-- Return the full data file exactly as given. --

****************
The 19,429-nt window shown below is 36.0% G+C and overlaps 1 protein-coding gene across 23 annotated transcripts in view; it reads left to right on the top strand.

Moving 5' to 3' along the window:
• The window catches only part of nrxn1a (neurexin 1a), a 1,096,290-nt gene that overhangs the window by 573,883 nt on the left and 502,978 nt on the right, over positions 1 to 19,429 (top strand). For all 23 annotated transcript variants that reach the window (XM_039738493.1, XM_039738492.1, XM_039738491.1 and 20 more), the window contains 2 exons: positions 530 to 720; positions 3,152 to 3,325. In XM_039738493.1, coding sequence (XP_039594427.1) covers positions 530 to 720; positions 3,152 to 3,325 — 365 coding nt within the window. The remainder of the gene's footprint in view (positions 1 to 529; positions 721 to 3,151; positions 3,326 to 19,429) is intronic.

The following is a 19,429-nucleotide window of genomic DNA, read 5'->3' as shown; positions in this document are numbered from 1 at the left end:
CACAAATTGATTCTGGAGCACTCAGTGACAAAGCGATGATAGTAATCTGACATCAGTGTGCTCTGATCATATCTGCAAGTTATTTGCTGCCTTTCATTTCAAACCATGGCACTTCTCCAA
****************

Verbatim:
The 19,429-nt window shown below is 36.0% G+C and overlaps 1 protein-coding gene across 23 annotated transcripts in view; it reads left to right on the top strand.

Moving 5' to 3' along the window:
• The window catches only part of nrxn1a (neurexin 1a), a 1,096,290-nt gene that overhangs the window by 573,883 nt on the left and 502,978 nt on the right, over positions 1 to 19,429 (top strand). For all 23 annotated transcript variants that reach the window (XM_039738493.1, XM_039738492.1, XM_039738491.1 and 20 more), the window contains 2 exons: positions 530 to 720; positions 3,152 to 3,325. In XM_039738493.1, coding sequence (XP_039594427.1) covers positions 530 to 720; positions 3,152 to 3,325 — 365 coding nt within the window. The remainder of the gene's footprint in view (positions 1 to 529; positions 721 to 3,151; positions 3,326 to 19,429) is intronic.

The following is a 19,429-nucleotide window of genomic DNA, read 5'->3' as shown; positions in this document are numbered from 1 at the left end:
CACAAATTGATTCTGGAGCACTCAGTGACAAAGCGATGATAGTAATCTGACATCAGTGTGCTCTGATCATATCTGCAAGTTATTTGCTGCCTTTCATTTCAAACCATGGCACTTCTCCAA